It’s True, It’s True, It’s True: Artemesia on Trial at Breach Theatre Online
This piece of punk theatre tells the story of the trial of painter Agostino Tassi for the alleged rape of his student, Artemisia Gentileschi, when she was 15. The surviving court transcripts from the 1612 trial in Rome have been translated from Latin and Italian into conversational modern English to tell this hideous story.
Ellice Stevens, Kathryn Bond and Sophie Steer appear on stage to pounding rock music, with industrial metal tools forming the set and slamming home the contemporary parallels with this old text. Steer as Tassi captures the combination of smarm and violence still employed successfully by sexual predators to this day with repellent believability and effect. Tassi takes the stand and admits to having been in prison three times before this allegation. He dismisses these as misunderstandings and trivialities, just as he regards the current case. He name drops the Pope and scandalises Gentileschi’s name, accusing her of being a whore whose own father had an incestuous relationship with her, lining up witnesses to corroborate his version. They speak of someone who was 15 at the time as a femme fatale, a fallen women. No one ever morally interrogates the men who supposedly visited her. One witness says he saw her “stood shamelessly at a window”, another is outraged that she is a public woman – that is, a woman who went out in public.
For Gentileschi, the trial becomes a scene of degradation, shown by Stevens stripping down to her underwear for parts of it, highlighting the exposure and vulnerability. She is asked to repeat her version of events numerous times, she is blamed and belittled. We learn that Tassi and an accomplice stole one of her paintings as it may have aroused suspicion about him. Her body and art have been defiled.
One of the most effective parts of the play is a tableau of one of Gentileschi’s paintings, Susanna and the Elders. Stevens is Susanna, taking a bath in her garden when two old perverts creep up. Although they have broken in, she is the one who is “rude” for not entertaining them. They remind her that no one else is there and that it’s their word against hers – and, as it usually still is, a man’s word is more valuable.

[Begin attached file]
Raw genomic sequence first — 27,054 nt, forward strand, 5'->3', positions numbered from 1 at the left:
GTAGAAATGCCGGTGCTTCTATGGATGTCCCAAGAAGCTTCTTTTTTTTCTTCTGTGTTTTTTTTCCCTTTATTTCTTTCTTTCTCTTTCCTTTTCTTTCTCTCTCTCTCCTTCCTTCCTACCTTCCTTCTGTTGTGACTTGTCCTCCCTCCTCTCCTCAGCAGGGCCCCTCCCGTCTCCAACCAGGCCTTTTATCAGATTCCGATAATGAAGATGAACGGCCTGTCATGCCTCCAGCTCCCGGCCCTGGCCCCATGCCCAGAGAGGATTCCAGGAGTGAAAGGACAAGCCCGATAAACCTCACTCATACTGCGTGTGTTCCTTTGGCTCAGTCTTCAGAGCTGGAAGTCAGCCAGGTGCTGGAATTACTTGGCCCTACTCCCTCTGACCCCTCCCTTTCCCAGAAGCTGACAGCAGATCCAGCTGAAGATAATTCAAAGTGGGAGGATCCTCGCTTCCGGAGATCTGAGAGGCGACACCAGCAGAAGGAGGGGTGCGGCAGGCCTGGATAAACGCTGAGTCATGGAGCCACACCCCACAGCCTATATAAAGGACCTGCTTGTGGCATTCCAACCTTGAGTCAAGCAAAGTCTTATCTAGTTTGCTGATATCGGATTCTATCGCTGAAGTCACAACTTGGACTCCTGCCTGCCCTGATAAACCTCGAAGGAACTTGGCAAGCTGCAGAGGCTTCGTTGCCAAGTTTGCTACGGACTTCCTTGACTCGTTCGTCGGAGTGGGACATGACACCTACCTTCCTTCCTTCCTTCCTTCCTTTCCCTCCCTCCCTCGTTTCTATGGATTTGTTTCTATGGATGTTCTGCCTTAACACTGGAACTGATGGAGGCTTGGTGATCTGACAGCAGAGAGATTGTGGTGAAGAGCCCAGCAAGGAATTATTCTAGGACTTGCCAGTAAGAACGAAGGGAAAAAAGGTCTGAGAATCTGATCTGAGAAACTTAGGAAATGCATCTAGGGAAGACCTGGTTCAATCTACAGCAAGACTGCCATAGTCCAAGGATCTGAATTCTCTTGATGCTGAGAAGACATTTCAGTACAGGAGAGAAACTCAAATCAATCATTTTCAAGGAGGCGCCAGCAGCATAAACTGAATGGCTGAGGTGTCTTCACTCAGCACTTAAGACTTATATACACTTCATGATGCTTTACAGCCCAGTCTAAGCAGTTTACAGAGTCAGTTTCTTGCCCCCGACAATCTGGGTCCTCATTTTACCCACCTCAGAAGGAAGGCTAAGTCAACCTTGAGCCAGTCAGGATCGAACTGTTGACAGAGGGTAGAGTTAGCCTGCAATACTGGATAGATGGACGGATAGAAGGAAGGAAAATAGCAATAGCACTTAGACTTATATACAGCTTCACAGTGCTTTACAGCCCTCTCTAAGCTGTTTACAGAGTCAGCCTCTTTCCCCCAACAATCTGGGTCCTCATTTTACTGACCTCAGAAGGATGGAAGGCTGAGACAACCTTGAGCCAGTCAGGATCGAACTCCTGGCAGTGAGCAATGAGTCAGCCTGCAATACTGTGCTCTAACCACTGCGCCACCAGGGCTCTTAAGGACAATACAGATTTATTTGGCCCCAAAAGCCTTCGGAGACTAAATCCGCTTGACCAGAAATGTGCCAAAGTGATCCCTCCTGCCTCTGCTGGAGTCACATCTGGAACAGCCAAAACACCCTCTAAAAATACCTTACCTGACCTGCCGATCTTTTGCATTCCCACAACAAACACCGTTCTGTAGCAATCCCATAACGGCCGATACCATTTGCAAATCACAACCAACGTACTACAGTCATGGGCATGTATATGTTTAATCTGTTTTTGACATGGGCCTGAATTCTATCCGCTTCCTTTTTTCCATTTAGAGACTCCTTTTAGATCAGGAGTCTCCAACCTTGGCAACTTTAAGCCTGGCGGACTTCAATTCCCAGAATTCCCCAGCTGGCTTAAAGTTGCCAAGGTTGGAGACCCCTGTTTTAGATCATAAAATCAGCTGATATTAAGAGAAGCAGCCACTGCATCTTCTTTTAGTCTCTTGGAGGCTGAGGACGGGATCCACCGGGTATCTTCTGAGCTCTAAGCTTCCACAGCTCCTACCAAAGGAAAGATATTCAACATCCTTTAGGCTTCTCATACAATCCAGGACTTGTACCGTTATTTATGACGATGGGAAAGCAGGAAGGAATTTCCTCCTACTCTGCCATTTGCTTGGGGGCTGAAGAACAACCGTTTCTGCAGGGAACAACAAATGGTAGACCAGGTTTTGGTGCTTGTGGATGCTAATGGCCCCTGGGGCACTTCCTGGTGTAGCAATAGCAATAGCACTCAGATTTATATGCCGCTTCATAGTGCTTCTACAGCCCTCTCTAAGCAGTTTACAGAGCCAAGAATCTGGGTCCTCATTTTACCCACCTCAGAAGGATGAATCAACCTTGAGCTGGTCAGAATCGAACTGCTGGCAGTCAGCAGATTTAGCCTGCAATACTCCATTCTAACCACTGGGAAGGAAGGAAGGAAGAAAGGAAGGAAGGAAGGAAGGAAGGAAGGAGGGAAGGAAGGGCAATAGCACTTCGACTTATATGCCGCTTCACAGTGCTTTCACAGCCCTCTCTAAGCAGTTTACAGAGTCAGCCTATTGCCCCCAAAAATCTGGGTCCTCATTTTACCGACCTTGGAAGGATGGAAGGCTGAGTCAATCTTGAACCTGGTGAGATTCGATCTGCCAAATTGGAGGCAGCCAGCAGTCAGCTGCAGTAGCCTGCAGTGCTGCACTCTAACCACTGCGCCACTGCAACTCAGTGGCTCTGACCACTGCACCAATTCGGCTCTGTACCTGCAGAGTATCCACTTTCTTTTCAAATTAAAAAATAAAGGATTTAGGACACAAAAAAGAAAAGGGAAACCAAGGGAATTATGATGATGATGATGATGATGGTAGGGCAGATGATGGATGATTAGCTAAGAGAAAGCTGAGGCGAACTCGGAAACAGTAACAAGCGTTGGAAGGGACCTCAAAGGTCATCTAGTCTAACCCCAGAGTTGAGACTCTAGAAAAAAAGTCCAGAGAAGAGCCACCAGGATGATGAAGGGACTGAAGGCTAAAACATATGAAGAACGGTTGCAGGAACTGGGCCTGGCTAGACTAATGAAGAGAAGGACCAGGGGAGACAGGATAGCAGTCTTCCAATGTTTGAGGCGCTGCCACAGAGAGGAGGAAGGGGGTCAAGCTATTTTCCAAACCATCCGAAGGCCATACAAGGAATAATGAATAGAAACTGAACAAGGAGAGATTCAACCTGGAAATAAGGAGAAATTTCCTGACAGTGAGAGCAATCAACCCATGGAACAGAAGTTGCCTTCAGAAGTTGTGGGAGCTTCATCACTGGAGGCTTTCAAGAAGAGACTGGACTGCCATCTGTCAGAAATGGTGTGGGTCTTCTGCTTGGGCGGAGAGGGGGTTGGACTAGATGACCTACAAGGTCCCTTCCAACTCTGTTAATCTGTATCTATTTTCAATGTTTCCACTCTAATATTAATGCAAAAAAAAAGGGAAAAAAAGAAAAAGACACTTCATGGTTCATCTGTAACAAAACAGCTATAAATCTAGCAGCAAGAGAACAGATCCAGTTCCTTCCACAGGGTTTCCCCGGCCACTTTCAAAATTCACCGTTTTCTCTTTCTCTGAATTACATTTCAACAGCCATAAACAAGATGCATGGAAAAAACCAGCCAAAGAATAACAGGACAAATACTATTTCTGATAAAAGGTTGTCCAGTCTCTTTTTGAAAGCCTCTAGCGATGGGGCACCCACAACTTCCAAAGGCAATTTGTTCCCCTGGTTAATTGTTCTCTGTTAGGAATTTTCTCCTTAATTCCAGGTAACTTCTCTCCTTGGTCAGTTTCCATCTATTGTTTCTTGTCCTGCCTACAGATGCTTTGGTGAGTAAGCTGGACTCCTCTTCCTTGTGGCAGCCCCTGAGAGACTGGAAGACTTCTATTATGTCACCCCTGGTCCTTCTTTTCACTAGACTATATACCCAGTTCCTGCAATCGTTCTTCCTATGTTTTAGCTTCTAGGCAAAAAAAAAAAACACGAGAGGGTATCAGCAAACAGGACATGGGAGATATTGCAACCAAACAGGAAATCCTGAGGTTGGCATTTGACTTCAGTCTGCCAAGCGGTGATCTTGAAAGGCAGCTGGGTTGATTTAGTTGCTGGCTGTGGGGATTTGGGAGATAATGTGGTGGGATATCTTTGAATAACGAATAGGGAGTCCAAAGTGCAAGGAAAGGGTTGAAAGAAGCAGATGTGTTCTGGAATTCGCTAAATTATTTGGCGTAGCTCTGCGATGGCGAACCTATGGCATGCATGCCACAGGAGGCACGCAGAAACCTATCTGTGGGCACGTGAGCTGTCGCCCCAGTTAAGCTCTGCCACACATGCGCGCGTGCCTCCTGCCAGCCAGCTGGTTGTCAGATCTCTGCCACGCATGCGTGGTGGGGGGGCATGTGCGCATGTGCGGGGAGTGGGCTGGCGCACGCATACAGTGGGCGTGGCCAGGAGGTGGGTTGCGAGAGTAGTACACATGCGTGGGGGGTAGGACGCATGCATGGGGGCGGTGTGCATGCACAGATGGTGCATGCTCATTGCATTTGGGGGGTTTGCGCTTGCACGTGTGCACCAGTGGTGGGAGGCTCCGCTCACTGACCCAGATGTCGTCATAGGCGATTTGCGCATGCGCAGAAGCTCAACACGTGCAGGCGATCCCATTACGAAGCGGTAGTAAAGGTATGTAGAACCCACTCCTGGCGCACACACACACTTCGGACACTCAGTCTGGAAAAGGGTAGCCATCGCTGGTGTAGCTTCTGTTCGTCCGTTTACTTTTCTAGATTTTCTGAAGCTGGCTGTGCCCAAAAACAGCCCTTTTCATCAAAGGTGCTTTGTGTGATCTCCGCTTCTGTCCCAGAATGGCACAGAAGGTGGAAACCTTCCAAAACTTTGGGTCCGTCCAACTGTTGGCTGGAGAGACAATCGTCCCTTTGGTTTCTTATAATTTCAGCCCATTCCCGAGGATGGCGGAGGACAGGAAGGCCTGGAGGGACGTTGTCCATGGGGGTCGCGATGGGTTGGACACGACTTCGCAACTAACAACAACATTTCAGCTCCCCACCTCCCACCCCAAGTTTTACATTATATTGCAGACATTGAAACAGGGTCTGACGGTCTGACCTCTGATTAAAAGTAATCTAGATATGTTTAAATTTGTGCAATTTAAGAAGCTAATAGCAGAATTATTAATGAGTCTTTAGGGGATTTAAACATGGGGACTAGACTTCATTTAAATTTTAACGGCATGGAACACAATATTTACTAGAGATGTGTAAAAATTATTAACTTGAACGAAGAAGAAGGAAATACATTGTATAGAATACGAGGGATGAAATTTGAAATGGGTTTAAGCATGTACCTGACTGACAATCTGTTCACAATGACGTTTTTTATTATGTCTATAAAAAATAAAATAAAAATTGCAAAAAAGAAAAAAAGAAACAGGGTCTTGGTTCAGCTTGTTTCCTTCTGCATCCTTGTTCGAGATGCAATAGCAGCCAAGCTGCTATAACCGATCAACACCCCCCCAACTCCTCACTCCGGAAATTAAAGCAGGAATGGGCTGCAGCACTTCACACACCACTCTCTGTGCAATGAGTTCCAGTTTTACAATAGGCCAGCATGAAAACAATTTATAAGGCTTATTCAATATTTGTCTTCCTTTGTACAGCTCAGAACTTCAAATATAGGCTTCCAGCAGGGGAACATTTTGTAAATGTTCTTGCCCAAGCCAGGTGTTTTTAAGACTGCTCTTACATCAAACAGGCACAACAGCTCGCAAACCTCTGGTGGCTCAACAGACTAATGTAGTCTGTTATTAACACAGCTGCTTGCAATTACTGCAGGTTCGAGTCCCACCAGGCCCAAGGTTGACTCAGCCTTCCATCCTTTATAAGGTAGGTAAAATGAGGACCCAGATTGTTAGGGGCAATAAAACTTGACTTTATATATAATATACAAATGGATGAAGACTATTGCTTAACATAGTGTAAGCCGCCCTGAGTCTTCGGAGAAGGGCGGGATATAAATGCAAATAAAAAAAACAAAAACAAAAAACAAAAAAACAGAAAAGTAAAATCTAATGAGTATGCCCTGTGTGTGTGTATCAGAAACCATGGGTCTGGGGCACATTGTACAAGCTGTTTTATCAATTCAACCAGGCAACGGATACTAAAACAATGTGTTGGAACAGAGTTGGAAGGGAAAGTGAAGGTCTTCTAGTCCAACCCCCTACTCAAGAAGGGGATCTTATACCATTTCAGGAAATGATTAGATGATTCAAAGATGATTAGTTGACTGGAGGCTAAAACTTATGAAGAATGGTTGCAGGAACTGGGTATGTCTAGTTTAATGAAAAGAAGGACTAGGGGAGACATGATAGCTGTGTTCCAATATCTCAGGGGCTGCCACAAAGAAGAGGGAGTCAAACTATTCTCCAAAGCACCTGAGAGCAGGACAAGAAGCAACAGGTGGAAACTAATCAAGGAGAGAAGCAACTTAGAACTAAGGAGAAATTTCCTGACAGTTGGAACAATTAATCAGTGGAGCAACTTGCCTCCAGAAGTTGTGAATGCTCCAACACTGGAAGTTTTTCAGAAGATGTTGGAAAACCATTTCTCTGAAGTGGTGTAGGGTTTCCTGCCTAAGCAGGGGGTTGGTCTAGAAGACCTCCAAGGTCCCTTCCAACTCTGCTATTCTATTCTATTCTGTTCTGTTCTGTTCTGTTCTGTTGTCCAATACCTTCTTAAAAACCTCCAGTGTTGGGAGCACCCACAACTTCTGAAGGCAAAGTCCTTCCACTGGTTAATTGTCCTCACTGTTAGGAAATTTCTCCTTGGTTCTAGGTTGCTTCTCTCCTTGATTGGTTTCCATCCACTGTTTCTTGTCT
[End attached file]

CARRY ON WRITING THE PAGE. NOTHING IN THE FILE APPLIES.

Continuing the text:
Directed especially for TV by Billy Barrett and Rhodri Huw, the production is suffused with fury. Gentileschi revels in her description of her painting of Judith beheading Holofernes, a subject she would return to a further seven times in her career. She relishes in the gruesome, visceral revenge.
The most shocking part is when Gentileschi is asked to submit to mild torture to prove her veracity. Tassi cannot submit to the thumbscrew as “he is a painter”, and the scene contains a striking moment in which he shows convincing sympathy, comforting his student as he plunges her hands back into the screws. That image is the most sickening and memorable as it shows how the artist is capable of hiding his violent, raging face when he wants.
What is most remarkable about this play is how little attitudes have changed in the intervening 400 years. We may no longer use thumbscrews on women trying to get justice for rape, but every other tactic is still alive and well.
Photos: The Other Richard
It’s True, It’s True, It’s True: Artemesia on Trial is available on Breach Theatre’s Youtube Channel from 31st March until 30th April 2020. For further information or to book visit the production company’s website here.